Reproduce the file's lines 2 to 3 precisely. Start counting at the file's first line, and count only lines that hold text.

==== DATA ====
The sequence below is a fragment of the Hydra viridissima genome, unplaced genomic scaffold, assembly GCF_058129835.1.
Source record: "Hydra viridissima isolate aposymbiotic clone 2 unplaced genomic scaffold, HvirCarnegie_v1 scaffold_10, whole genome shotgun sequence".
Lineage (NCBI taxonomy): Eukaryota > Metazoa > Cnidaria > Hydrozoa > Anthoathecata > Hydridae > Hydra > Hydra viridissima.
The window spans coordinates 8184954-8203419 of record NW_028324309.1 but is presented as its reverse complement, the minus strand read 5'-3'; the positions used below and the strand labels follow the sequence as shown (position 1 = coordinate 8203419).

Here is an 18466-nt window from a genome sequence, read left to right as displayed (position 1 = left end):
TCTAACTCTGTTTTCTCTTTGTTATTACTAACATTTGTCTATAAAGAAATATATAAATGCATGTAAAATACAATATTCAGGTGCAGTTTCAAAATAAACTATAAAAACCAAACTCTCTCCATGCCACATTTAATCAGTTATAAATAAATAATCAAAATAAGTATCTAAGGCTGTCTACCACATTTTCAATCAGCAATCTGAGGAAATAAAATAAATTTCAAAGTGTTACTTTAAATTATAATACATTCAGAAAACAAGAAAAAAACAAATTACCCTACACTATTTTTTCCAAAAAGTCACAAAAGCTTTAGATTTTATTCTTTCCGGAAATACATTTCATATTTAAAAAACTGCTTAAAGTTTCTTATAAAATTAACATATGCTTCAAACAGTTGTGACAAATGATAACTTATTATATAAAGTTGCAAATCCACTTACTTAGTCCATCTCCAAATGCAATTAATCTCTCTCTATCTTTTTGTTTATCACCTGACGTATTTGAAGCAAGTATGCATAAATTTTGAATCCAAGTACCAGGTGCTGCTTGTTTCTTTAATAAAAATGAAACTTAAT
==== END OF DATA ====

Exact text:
Source record: "Hydra viridissima isolate aposymbiotic clone 2 unplaced genomic scaffold, HvirCarnegie_v1 scaffold_10, whole genome shotgun sequence".
Lineage (NCBI taxonomy): Eukaryota > Metazoa > Cnidaria > Hydrozoa > Anthoathecata > Hydridae > Hydra > Hydra viridissima.